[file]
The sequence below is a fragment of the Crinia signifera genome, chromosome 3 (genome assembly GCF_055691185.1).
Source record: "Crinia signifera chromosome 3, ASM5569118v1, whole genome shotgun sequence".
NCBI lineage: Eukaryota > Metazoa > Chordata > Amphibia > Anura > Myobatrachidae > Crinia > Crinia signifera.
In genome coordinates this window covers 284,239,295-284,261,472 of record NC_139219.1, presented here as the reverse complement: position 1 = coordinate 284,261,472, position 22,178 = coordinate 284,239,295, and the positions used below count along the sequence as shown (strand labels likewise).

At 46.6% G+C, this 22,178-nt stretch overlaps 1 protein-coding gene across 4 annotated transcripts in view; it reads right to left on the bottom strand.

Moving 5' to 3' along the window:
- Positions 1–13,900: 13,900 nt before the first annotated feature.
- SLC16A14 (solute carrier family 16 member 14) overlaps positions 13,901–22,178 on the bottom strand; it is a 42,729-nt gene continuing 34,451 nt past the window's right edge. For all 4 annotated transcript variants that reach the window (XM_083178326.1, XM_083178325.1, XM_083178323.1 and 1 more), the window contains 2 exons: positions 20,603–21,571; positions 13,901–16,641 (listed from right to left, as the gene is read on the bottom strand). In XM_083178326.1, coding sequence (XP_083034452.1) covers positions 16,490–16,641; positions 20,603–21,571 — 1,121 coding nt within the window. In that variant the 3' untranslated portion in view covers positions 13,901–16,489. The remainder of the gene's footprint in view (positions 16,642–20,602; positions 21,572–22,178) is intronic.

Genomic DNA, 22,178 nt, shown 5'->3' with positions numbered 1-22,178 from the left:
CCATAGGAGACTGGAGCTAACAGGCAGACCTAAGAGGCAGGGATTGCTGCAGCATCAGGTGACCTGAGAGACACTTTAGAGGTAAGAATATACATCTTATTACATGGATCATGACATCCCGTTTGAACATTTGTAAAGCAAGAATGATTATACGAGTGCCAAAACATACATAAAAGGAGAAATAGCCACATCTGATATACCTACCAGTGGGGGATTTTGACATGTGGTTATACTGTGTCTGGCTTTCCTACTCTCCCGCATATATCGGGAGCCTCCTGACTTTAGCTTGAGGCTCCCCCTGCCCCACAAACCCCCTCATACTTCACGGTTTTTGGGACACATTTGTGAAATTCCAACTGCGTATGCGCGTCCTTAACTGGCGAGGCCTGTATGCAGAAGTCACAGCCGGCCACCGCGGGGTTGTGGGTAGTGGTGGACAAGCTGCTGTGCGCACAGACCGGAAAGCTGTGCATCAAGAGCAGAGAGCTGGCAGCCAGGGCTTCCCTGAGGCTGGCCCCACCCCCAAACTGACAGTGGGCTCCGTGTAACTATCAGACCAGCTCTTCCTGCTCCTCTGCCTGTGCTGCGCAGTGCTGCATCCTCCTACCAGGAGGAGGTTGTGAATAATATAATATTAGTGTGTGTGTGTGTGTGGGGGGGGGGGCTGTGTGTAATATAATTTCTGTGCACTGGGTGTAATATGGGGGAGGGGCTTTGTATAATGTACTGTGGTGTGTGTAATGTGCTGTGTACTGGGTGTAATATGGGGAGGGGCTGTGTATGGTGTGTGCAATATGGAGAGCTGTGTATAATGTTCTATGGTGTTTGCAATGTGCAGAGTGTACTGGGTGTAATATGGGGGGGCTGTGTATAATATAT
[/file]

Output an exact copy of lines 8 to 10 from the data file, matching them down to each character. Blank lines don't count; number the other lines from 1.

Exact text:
- SLC16A14 (solute carrier family 16 member 14) overlaps positions 13,901–22,178 on the bottom strand; it is a 42,729-nt gene continuing 34,451 nt past the window's right edge. For all 4 annotated transcript variants that reach the window (XM_083178326.1, XM_083178325.1, XM_083178323.1 and 1 more), the window contains 2 exons: positions 20,603–21,571; positions 13,901–16,641 (listed from right to left, as the gene is read on the bottom strand). In XM_083178326.1, coding sequence (XP_083034452.1) covers positions 16,490–16,641; positions 20,603–21,571 — 1,121 coding nt within the window. In that variant the 3' untranslated portion in view covers positions 13,901–16,489. The remainder of the gene's footprint in view (positions 16,642–20,602; positions 21,572–22,178) is intronic.

Genomic DNA, 22,178 nt, shown 5'->3' with positions numbered 1-22,178 from the left:
CCATAGGAGACTGGAGCTAACAGGCAGACCTAAGAGGCAGGGATTGCTGCAGCATCAGGTGACCTGAGAGACACTTTAGAGGTAAGAATATACATCTTATTACATGGATCATGACATCCCGTTTGAACATTTGTAAAGCAAGAATGATTATACGAGTGCCAAAACATACATAAAAGGAGAAATAGCCACATCTGATATACCTACCAGTGGGGGATTTTGACATGTGGTTATACTGTGTCTGGCTTTCCTACTCTCCCGCATATATCGGGAGCCTCCTGACTTTAGCTTGAGGCTCCCCCTGCCCCACAAACCCCCTCATACTTCACGGTTTTTGGGACACATTTGTGAAATTCCAACTGCGTATGCGCGTCCTTAACTGGCGAGGCCTGTATGCAGAAGTCACAGCCGGCCACCGCGGGGTTGTGGGTAGTGGTGGACAAGCTGCTGTGCGCACAGACCGGAAAGCTGTGCATCAAGAGCAGAGAGCTGGCAGCCAGGGCTTCCCTGAGGCTGGCCCCACCCCCAAACTGACAGTGGGCTCCGTGTAACTATCAGACCAGCTCTTCCTGCTCCTCTGCCTGTGCTGCGCAGTGCTGCATCCTCCTACCAGGAGGAGGTTGTGAATAATATAATATTAGTGTGTGTGTGTGTGTGGGGGGGGGGGCTGTGTGTAATATAATTTCTGTGCACTGGGTGTAATATGGGGGAGGGGCTTTGTATAATGTACTGTGGTGTGTGTAATGTGCTGTGTACTGGGTGTAATATGGGGAGGGGCTGTGTATGGTGTGTGCAATATGGAGAGCTGTGTATAATGTTCTATGGTGTTTGCAATGTGCAGAGTGTACTGGGTGTAATATGGGGGGGCTGTGTATAATATAT